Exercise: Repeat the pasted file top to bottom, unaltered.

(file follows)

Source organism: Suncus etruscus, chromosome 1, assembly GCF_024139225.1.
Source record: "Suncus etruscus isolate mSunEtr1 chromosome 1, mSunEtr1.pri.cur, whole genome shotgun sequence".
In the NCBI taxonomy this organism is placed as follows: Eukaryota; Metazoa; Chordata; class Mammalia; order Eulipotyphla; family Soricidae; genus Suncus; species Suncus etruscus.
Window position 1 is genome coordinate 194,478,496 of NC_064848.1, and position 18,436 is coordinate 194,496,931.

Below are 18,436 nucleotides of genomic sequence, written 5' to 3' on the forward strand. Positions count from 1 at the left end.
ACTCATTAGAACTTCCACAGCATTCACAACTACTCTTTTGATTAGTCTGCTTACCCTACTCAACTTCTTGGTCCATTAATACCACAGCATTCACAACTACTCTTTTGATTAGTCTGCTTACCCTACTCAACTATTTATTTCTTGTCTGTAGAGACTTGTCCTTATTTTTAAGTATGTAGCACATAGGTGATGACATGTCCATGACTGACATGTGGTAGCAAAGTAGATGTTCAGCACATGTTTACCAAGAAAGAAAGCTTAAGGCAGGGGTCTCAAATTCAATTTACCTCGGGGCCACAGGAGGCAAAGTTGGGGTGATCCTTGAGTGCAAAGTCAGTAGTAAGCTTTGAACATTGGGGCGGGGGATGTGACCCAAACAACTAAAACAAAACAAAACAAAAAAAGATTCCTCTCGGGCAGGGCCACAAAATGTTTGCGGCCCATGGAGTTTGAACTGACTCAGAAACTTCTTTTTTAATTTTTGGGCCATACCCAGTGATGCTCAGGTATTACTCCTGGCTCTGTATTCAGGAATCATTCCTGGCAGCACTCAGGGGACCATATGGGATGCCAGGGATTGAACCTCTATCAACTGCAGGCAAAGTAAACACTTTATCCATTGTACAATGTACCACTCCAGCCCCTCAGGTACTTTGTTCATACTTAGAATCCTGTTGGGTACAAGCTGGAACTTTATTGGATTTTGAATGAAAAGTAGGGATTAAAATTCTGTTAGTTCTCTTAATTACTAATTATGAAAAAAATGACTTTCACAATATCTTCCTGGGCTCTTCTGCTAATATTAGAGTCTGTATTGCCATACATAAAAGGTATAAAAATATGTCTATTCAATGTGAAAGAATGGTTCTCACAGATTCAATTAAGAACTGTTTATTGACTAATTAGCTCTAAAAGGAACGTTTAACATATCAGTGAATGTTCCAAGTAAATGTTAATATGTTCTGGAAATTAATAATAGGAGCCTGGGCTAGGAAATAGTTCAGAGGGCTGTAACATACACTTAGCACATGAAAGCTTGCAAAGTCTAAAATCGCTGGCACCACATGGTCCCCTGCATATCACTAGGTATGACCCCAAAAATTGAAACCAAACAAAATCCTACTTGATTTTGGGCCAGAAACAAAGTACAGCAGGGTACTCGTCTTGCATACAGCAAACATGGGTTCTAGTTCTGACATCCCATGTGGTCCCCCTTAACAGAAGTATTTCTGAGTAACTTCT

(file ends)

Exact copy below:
Source organism: Suncus etruscus, chromosome 1, assembly GCF_024139225.1.
Source record: "Suncus etruscus isolate mSunEtr1 chromosome 1, mSunEtr1.pri.cur, whole genome shotgun sequence".
In the NCBI taxonomy this organism is placed as follows: Eukaryota; Metazoa; Chordata; class Mammalia; order Eulipotyphla; family Soricidae; genus Suncus; species Suncus etruscus.
Window position 1 is genome coordinate 194,478,496 of NC_064848.1, and position 18,436 is coordinate 194,496,931.

Below are 18,436 nucleotides of genomic sequence, written 5' to 3' on the forward strand. Positions count from 1 at the left end.
ACTCATTAGAACTTCCACAGCATTCACAACTACTCTTTTGATTAGTCTGCTTACCCTACTCAACTTCTTGGTCCATTAATACCACAGCATTCACAACTACTCTTTTGATTAGTCTGCTTACCCTACTCAACTATTTATTTCTTGTCTGTAGAGACTTGTCCTTATTTTTAAGTATGTAGCACATAGGTGATGACATGTCCATGACTGACATGTGGTAGCAAAGTAGATGTTCAGCACATGTTTACCAAGAAAGAAAGCTTAAGGCAGGGGTCTCAAATTCAATTTACCTCGGGGCCACAGGAGGCAAAGTTGGGGTGATCCTTGAGTGCAAAGTCAGTAGTAAGCTTTGAACATTGGGGCGGGGGATGTGACCCAAACAACTAAAACAAAACAAAACAAAAAAAGATTCCTCTCGGGCAGGGCCACAAAATGTTTGCGGCCCATGGAGTTTGAACTGACTCAGAAACTTCTTTTTTAATTTTTGGGCCATACCCAGTGATGCTCAGGTATTACTCCTGGCTCTGTATTCAGGAATCATTCCTGGCAGCACTCAGGGGACCATATGGGATGCCAGGGATTGAACCTCTATCAACTGCAGGCAAAGTAAACACTTTATCCATTGTACAATGTACCACTCCAGCCCCTCAGGTACTTTGTTCATACTTAGAATCCTGTTGGGTACAAGCTGGAACTTTATTGGATTTTGAATGAAAAGTAGGGATTAAAATTCTGTTAGTTCTCTTAATTACTAATTATGAAAAAAATGACTTTCACAATATCTTCCTGGGCTCTTCTGCTAATATTAGAGTCTGTATTGCCATACATAAAAGGTATAAAAATATGTCTATTCAATGTGAAAGAATGGTTCTCACAGATTCAATTAAGAACTGTTTATTGACTAATTAGCTCTAAAAGGAACGTTTAACATATCAGTGAATGTTCCAAGTAAATGTTAATATGTTCTGGAAATTAATAATAGGAGCCTGGGCTAGGAAATAGTTCAGAGGGCTGTAACATACACTTAGCACATGAAAGCTTGCAAAGTCTAAAATCGCTGGCACCACATGGTCCCCTGCATATCACTAGGTATGACCCCAAAAATTGAAACCAAACAAAATCCTACTTGATTTTGGGCCAGAAACAAAGTACAGCAGGGTACTCGTCTTGCATACAGCAAACATGGGTTCTAGTTCTGACATCCCATGTGGTCCCCCTTAACAGAAGTATTTCTGAGTAACTTCT